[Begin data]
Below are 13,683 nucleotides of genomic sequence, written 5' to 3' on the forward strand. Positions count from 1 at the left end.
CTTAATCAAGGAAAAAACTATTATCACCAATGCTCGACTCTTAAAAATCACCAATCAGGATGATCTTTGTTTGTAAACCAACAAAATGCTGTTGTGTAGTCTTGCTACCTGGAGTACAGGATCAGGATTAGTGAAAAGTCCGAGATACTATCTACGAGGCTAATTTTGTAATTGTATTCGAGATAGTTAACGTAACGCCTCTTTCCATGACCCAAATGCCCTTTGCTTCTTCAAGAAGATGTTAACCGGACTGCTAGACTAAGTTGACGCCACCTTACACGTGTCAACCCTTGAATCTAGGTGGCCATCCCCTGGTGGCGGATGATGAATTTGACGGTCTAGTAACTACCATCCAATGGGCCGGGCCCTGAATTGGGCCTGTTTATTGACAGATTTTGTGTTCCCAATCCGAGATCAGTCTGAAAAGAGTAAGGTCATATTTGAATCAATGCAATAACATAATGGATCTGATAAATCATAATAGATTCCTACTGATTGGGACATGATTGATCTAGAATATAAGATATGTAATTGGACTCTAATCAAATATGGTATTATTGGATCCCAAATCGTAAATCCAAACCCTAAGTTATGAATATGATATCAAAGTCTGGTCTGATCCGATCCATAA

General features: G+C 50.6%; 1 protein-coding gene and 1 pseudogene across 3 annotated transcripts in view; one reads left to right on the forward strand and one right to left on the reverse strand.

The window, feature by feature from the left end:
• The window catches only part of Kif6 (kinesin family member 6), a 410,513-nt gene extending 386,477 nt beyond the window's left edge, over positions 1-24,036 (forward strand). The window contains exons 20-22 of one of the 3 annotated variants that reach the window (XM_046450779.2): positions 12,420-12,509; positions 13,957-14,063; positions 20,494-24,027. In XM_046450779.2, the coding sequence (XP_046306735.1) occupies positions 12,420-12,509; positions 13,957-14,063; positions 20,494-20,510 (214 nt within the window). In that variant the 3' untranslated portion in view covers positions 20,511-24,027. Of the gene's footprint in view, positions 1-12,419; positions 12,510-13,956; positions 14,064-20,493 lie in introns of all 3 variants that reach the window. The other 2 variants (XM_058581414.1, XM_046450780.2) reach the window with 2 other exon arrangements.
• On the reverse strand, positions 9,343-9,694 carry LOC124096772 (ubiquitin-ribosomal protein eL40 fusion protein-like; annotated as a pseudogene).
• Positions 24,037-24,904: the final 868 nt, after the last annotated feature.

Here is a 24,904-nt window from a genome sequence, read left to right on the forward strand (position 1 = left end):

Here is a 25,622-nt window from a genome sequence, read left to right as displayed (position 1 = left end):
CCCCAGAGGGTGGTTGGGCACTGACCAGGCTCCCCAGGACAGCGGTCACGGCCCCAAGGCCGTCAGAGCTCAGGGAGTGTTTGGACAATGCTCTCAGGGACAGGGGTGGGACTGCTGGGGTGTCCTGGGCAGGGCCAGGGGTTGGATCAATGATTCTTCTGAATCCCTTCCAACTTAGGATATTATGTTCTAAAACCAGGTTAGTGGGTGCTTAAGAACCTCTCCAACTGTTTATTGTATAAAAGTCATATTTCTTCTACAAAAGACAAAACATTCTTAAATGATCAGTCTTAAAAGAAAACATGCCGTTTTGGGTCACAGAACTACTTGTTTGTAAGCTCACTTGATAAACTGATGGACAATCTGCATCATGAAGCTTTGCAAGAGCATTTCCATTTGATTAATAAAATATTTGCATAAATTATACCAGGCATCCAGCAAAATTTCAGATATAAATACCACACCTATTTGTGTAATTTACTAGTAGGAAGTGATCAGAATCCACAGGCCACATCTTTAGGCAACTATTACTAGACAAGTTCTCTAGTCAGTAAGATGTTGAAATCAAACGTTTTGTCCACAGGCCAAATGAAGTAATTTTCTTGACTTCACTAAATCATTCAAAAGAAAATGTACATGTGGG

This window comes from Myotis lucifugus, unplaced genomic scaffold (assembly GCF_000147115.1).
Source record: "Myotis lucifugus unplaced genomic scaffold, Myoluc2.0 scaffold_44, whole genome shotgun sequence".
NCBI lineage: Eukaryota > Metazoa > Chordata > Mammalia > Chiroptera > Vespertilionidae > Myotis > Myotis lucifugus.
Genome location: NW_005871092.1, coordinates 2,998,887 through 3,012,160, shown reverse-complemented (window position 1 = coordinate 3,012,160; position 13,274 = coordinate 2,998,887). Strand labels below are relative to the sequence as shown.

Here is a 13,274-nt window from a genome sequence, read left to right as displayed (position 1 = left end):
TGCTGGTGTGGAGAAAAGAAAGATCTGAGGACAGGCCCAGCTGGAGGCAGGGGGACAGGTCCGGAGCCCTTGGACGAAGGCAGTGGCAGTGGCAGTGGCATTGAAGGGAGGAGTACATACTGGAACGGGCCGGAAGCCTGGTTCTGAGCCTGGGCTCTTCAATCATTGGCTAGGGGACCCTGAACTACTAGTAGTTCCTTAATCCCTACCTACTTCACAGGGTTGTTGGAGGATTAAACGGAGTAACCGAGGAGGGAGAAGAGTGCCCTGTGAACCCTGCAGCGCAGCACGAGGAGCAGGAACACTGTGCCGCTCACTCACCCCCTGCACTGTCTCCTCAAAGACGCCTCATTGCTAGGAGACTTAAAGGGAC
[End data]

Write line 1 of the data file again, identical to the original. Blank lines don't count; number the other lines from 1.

Below are 13,683 nucleotides of genomic sequence, written 5' to 3' on the forward strand. Positions count from 1 at the left end.